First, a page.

What is Balance of Payments?

Balance of Payments (BOP) is a systematic and summary record of a country’s economic and financial transactions with the rest of the world, over a period of time, say one year.

Structure of Balance of Payments

The format of the balance of payments given below shows the important types of transactions that enter the balance of payments. The various debit and credit entries are generally grouped under the following heads;

Current Account

All transactions that increase or decrease national Income. It consists of two major items (a) merchandise exports (credit to home country) and imports (debit to home country) (b) invisible exports (sale of services) and imports (purchase of services). Software exports have emerged as a very important invisible item of India’s current account.

Capital Account

The capital account consists of short-term and long-term capital transactions. Capital outflow represents debit and capital inflow represents credit. For instance, if an American firm invests $100 million in India, these transactions will be represented as a debit in the US Balance of Payments and a credit in the Balance of Payments of India.

Unilateral Payments Account

This is another terms for gifts, and includes private remittances, government grants, reparations and disaster relief. Unilateral payments received from abroad are credits and those made abroad are debits.

Official Reserves Assets Account

Official reserves represent the holdings by the government of official agencies of the means of payment that are generally accepted for the settlement of international claims.

Balance of Payments Disequilibrium

The balance of payments of a country is said to be in equilibrium when the demand for foreign exchange in exactly equivalent to the supply of it. The balance of payments is regarded as being in disequilibrium when it shows either a surplus or a deficit. There will be a deficit in the balance of payments when the demand for foreign exchange exceeds its supply, and three will be a surplus when the supply of foreign exchange exceeds the demand. There are a number of factors that may cause disequilibrium in the balance of payments like economic factors, political factors, sociological factors, Economic Factors.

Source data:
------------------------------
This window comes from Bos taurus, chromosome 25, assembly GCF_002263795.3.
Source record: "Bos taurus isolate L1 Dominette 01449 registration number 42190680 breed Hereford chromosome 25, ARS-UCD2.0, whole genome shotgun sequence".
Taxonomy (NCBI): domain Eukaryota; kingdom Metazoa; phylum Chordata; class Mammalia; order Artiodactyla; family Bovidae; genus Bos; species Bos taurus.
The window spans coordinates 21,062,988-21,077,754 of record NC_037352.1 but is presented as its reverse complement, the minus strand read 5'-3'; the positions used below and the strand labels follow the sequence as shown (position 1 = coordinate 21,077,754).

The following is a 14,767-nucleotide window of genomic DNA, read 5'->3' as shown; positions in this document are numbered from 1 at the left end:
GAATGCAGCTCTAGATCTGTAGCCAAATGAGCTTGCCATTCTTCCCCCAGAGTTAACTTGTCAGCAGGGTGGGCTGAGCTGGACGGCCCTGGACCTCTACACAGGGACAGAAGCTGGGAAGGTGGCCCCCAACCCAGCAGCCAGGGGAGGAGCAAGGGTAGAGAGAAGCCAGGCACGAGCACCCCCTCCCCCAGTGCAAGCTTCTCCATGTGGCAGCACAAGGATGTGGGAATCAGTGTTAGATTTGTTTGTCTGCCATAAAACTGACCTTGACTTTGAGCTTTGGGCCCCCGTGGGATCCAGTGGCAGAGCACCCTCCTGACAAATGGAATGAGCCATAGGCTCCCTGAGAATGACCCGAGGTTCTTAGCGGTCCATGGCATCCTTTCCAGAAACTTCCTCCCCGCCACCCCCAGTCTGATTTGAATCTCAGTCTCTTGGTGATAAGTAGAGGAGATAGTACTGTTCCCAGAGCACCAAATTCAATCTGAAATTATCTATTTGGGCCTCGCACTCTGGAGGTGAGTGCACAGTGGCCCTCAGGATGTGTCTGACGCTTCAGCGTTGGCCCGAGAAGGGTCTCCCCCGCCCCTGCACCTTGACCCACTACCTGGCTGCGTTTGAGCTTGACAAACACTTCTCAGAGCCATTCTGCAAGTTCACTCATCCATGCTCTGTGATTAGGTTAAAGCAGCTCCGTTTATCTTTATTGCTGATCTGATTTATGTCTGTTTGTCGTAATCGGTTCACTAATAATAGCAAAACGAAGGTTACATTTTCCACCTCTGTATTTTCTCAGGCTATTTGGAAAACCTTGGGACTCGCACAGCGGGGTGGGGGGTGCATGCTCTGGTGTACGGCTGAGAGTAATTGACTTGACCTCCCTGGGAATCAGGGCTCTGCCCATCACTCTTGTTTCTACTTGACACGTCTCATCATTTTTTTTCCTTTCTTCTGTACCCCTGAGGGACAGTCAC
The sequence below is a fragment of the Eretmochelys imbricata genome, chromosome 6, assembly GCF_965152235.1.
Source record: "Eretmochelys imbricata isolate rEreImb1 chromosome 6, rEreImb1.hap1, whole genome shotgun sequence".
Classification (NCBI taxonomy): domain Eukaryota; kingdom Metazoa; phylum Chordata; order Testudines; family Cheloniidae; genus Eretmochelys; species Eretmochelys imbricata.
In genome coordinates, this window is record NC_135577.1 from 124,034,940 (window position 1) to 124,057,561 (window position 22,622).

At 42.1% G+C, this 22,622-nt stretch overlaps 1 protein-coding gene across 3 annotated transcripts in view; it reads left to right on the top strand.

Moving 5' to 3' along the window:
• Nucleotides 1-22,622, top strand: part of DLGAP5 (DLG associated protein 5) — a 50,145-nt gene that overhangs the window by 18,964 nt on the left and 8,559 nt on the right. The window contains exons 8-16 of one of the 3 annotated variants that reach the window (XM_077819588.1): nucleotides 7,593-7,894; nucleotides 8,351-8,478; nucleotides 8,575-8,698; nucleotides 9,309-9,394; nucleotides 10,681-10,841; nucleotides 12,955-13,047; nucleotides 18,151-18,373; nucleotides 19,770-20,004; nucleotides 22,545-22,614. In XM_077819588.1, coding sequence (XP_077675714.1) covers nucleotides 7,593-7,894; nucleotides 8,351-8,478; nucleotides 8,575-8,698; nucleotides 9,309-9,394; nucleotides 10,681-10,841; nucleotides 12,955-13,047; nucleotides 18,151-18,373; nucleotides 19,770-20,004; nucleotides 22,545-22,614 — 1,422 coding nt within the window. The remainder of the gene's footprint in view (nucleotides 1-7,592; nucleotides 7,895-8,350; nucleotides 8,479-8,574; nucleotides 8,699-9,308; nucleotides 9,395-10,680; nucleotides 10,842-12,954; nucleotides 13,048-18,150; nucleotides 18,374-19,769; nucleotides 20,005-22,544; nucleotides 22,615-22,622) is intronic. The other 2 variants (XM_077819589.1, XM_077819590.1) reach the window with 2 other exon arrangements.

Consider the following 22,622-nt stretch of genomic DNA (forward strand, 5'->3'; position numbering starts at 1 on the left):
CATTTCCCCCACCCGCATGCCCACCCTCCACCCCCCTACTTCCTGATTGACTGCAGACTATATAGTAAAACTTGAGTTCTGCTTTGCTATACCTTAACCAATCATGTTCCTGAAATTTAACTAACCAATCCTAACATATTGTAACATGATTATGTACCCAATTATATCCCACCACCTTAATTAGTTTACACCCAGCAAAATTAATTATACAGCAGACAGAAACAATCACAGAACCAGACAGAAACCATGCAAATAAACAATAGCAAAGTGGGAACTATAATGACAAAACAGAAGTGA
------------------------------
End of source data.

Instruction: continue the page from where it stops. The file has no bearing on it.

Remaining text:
Economical Factors:

Large scale development expenditures generally increase the purchasing power, aggregate demand and prices, which results in substantially large imports. Development disequilibrium is common in developing countries, because the above factors and the large scale import of capital goods needed for carrying out the various development programmes give rise to a deficit in their balance of payments.

Boom & Depression in Economy

Cyclical fluctuations of general business activity such as boom and depression are one of the prominent reasons for balance of payments disequilibrium. Depression always brings about a drastic shrinkage in world trade, while prosperity stimulates it.

Demand & Prices

Sometimes, the balance of payments disequilibrium persists for long periods due to certain secular trends in the economy. For instance, in a developed country, the disposable income is generally very high and, therefore, so is the aggregate demand. At the same time, the production costs are also very high due to the higher wages. This naturally results in higher prices. These two factors – high aggregate demand and higher domestic prices may result in the imports being much higher than the exports.